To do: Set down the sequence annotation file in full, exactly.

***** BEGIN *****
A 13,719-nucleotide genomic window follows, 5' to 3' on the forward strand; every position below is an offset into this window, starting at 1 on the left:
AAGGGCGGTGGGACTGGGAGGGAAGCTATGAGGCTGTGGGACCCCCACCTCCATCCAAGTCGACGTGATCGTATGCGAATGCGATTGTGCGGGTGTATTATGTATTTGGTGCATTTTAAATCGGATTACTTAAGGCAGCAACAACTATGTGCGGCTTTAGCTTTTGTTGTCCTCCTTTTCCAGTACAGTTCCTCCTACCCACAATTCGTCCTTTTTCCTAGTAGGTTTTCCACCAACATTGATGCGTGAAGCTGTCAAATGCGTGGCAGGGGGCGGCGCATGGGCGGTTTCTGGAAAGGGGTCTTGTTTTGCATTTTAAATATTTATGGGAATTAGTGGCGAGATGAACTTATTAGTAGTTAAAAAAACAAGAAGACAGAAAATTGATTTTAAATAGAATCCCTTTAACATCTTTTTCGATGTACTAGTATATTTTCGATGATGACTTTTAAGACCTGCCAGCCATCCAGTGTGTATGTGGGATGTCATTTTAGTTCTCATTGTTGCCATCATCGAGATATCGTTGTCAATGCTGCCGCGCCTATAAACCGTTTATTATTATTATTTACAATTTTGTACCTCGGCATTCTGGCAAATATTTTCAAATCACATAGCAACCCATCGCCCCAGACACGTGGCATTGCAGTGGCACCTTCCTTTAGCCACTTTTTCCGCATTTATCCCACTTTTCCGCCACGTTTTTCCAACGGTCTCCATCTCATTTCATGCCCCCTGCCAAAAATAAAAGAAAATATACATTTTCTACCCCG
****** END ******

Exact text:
A 13,719-nucleotide genomic window follows, 5' to 3' on the forward strand; every position below is an offset into this window, starting at 1 on the left:
AAGGGCGGTGGGACTGGGAGGGAAGCTATGAGGCTGTGGGACCCCCACCTCCATCCAAGTCGACGTGATCGTATGCGAATGCGATTGTGCGGGTGTATTATGTATTTGGTGCATTTTAAATCGGATTACTTAAGGCAGCAACAACTATGTGCGGCTTTAGCTTTTGTTGTCCTCCTTTTCCAGTACAGTTCCTCCTACCCACAATTCGTCCTTTTTCCTAGTAGGTTTTCCACCAACATTGATGCGTGAAGCTGTCAAATGCGTGGCAGGGGGCGGCGCATGGGCGGTTTCTGGAAAGGGGTCTTGTTTTGCATTTTAAATATTTATGGGAATTAGTGGCGAGATGAACTTATTAGTAGTTAAAAAAACAAGAAGACAGAAAATTGATTTTAAATAGAATCCCTTTAACATCTTTTTCGATGTACTAGTATATTTTCGATGATGACTTTTAAGACCTGCCAGCCATCCAGTGTGTATGTGGGATGTCATTTTAGTTCTCATTGTTGCCATCATCGAGATATCGTTGTCAATGCTGCCGCGCCTATAAACCGTTTATTATTATTATTTACAATTTTGTACCTCGGCATTCTGGCAAATATTTTCAAATCACATAGCAACCCATCGCCCCAGACACGTGGCATTGCAGTGGCACCTTCCTTTAGCCACTTTTTCCGCATTTATCCCACTTTTCCGCCACGTTTTTCCAACGGTCTCCATCTCATTTCATGCCCCCTGCCAAAAATAAAAGAAAATATACATTTTCTACCCCG